Future Present Desert is a new video installation from the long-term, ongoing collaboration between media artist Gretta Louw and the Warnayaka Art Centre, an Aboriginal owned and operated art centre in the remote Warlpiri community of Lajamanu. Located 900 km south of Darwin, at the edge of the Tanami Desert in central Australia, Lajamanu was founded only in the mid-20th Century. Prior to this time, Warlpiri people lived on their lands in the complex traditions of their ancestors, cultivating and protecting the land, as it protected them. In less than a single lifetime, the community has been faced with the challenges of extreme outside pressures and a constant stream of new technologies from cars and permanent housing to television and phones, through to the current age of digitalisation, portable telecommunications devices, and the internet.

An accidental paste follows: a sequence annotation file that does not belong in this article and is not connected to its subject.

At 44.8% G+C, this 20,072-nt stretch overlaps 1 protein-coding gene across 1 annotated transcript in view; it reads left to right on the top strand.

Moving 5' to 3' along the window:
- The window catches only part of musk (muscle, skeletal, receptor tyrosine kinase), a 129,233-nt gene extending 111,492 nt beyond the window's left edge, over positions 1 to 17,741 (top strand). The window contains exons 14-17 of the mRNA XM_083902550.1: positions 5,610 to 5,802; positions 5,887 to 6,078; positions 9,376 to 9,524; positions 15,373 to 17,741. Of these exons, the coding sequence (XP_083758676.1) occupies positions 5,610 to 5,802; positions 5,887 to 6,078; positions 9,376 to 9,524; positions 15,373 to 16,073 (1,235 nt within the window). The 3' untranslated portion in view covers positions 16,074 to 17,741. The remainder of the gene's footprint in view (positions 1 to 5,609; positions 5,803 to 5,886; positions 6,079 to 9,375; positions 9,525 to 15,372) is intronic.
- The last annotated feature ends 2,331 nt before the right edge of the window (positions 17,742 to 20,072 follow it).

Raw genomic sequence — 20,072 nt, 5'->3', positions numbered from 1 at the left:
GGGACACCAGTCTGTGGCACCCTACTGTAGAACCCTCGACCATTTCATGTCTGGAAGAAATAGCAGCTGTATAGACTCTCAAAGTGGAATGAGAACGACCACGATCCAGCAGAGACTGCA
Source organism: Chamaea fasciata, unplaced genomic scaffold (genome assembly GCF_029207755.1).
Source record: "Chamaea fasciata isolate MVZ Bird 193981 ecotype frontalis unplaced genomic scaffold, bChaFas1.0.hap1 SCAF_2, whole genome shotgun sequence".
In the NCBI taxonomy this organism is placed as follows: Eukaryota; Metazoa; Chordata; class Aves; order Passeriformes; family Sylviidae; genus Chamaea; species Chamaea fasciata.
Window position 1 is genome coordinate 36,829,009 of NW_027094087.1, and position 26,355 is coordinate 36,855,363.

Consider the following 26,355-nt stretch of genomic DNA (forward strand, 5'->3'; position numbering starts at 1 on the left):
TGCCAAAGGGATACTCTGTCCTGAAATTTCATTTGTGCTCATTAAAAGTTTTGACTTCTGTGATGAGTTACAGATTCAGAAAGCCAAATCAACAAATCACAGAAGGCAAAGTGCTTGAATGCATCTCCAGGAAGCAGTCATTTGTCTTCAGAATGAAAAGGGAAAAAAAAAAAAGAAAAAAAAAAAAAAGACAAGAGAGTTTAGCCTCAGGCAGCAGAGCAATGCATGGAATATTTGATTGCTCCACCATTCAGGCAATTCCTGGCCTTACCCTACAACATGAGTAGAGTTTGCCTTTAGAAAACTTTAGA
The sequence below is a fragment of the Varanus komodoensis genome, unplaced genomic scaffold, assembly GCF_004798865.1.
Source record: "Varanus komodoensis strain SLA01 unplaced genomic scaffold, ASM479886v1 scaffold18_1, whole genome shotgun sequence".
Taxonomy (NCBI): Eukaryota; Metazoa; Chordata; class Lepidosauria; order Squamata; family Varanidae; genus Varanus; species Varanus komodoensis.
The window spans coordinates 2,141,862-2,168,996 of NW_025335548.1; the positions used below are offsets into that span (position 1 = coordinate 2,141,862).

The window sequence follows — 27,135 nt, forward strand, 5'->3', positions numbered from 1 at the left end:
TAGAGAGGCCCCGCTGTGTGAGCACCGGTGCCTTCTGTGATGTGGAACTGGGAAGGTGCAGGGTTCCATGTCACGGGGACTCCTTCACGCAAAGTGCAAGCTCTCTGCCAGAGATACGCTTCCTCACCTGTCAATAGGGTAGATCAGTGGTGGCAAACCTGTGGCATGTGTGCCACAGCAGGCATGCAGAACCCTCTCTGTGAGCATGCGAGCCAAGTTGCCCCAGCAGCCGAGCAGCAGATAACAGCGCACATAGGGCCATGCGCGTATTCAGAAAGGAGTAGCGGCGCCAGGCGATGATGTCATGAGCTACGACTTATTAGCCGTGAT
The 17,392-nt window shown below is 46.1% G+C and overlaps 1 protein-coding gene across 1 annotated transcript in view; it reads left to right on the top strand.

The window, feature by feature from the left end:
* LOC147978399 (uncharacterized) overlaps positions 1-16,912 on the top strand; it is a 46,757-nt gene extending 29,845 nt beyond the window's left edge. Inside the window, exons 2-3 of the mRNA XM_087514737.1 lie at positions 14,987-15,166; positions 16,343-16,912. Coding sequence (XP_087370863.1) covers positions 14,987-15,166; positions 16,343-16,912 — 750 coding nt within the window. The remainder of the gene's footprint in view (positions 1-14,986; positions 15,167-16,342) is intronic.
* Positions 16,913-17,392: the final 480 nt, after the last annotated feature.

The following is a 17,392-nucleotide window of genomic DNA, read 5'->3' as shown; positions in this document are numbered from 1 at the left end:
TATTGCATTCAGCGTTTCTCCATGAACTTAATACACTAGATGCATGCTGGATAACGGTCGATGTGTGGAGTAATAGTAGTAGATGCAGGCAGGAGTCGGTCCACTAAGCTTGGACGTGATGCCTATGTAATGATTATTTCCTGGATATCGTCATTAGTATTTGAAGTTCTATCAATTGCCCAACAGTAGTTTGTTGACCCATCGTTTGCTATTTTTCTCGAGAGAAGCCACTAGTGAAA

Future Present Desert is a surreal journey through the overlapping narratives and dreams of the Warnayaka artists and Lajamanu community members in the piece, reverberating with the struggle between culture and technology; digital colonialism; the devastation of imperialism and racism; and the hope of empowerment and resistance (also as offered through media). Traditional ghost stories and Dreamtime figures flow seamlessly into contemporary narratives about intimate encounters with fear and UFO visitations. Referring to an earlier collaboration between Louw and Warnayaka - a networked performance screened live at Art Laboratory Berlin and the Warnayaka Art Centre in Lajamanu - the piece asks the question; is the desert still the desert in a digital world? The desert may seem far away, but the astute viewer realises that the desert, and digitalisation, is in fact everywhere.